The problem

πουλί bird
Όρνιο © Πάνος Περαντωνάκης / Ελληνική ΟΡΝΙΘΟΛΟΓΙΚΗ Εταιρεία

The use of poisoned baits is one of the most critical threats to carnivorous wild animals. Its victims are mainly mammals, such as foxes, wolves, bears and birds of prey – especially avian scavengers such as Vultures, Golden Eagles and other large predators.

Indicative of its impact on these species is the fact that only in the past twenty years (2000-2020), almost 350 foxes have died from poisoned baits in more than 100 wildlife poisoning incidents, while the next most numerous poisoning victim is the Griffon Vulture with more than 200 dead individuals in over 150 incidents. These numbers are only the tip of the iceberg, as it is estimated that, depending on the species, only 3-15% of poisoning victims are identified and recorded (de la Bodega, Cano, Mínguez, 2020)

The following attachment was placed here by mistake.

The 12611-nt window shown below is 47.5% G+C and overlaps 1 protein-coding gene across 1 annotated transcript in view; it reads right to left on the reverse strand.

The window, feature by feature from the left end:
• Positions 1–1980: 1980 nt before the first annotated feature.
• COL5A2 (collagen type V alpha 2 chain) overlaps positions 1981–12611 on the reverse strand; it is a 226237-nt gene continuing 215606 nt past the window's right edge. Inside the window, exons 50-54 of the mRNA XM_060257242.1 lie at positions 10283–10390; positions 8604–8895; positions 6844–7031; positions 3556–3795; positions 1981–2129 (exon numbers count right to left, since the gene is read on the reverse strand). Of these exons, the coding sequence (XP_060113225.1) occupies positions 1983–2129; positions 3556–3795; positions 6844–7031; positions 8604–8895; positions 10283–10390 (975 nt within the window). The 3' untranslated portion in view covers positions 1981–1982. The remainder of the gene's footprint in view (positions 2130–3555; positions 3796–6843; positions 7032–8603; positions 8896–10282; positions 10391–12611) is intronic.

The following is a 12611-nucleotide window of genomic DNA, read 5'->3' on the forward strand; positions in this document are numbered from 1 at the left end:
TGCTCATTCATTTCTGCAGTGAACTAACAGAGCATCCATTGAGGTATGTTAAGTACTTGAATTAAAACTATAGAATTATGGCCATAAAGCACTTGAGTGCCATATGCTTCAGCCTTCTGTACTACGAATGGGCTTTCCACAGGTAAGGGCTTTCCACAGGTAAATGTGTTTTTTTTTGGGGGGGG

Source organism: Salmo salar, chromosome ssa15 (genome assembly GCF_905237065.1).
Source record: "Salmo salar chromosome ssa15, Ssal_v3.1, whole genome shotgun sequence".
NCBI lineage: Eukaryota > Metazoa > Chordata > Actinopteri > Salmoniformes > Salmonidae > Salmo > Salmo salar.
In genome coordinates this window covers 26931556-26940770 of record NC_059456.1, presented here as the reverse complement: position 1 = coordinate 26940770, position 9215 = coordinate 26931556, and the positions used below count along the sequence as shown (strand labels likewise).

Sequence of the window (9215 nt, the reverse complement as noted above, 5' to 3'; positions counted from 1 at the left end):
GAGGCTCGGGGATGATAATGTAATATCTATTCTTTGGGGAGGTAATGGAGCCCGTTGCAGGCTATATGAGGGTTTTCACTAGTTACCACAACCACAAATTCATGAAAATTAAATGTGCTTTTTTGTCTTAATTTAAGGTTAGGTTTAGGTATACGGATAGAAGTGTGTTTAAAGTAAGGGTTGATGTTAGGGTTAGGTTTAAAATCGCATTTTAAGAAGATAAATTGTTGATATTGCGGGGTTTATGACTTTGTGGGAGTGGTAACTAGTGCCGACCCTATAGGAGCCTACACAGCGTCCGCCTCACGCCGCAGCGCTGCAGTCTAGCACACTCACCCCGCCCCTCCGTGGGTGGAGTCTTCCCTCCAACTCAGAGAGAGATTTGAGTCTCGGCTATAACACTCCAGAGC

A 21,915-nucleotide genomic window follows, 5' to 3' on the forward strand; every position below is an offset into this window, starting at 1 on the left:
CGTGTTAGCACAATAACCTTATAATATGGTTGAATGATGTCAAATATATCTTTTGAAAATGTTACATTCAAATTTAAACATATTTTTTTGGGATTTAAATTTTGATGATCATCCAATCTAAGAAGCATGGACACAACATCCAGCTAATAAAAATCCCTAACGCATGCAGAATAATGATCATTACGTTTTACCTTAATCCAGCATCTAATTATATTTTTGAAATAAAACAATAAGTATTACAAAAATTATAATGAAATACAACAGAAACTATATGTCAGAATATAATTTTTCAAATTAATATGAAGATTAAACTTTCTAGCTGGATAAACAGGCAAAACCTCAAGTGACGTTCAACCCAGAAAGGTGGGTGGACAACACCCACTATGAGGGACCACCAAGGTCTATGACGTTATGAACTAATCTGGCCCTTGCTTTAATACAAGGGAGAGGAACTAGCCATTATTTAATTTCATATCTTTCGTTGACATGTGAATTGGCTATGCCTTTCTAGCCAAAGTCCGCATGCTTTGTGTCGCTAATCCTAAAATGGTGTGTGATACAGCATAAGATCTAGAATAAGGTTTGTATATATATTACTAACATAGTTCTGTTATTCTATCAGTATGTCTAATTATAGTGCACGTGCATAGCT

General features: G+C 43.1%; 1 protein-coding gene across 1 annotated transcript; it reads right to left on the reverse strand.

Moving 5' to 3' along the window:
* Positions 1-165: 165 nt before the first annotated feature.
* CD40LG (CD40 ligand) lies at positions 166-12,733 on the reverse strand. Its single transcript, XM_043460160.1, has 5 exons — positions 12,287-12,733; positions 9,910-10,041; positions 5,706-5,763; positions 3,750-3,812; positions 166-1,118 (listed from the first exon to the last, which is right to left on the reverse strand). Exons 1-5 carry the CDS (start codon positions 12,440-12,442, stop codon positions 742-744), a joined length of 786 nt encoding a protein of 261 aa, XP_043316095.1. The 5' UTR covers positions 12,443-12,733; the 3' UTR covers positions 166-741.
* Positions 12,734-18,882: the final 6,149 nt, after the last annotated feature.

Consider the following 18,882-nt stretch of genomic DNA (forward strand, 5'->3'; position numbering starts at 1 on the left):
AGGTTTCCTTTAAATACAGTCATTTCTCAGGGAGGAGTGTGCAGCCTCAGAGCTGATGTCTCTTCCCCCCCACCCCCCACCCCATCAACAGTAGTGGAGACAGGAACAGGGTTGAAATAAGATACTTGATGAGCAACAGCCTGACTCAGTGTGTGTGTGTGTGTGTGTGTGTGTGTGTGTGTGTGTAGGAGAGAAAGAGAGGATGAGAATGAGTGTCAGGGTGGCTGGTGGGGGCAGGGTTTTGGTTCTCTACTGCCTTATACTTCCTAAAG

πουλί bird
Γυπαετός © Πάνος Περαντωνάκης / Ελληνική ΟΡΝΙΘΟΛΟΓΙΚΗ Εταιρεία

Impact on wildlife

In many cases, this illegal practice has led to the extinction of rare and endangered species in Greece, such as the Bearded Vulture (which is extinct from the Greek mainland and still exists only in Crete), the Cinereous Vulture (which exists only in Dadia-Lefkimi-Soufli Forest National Park) and the Egyptian vulture, the most endangered species of Greece, with only four (4) pairs remaining in the entire country.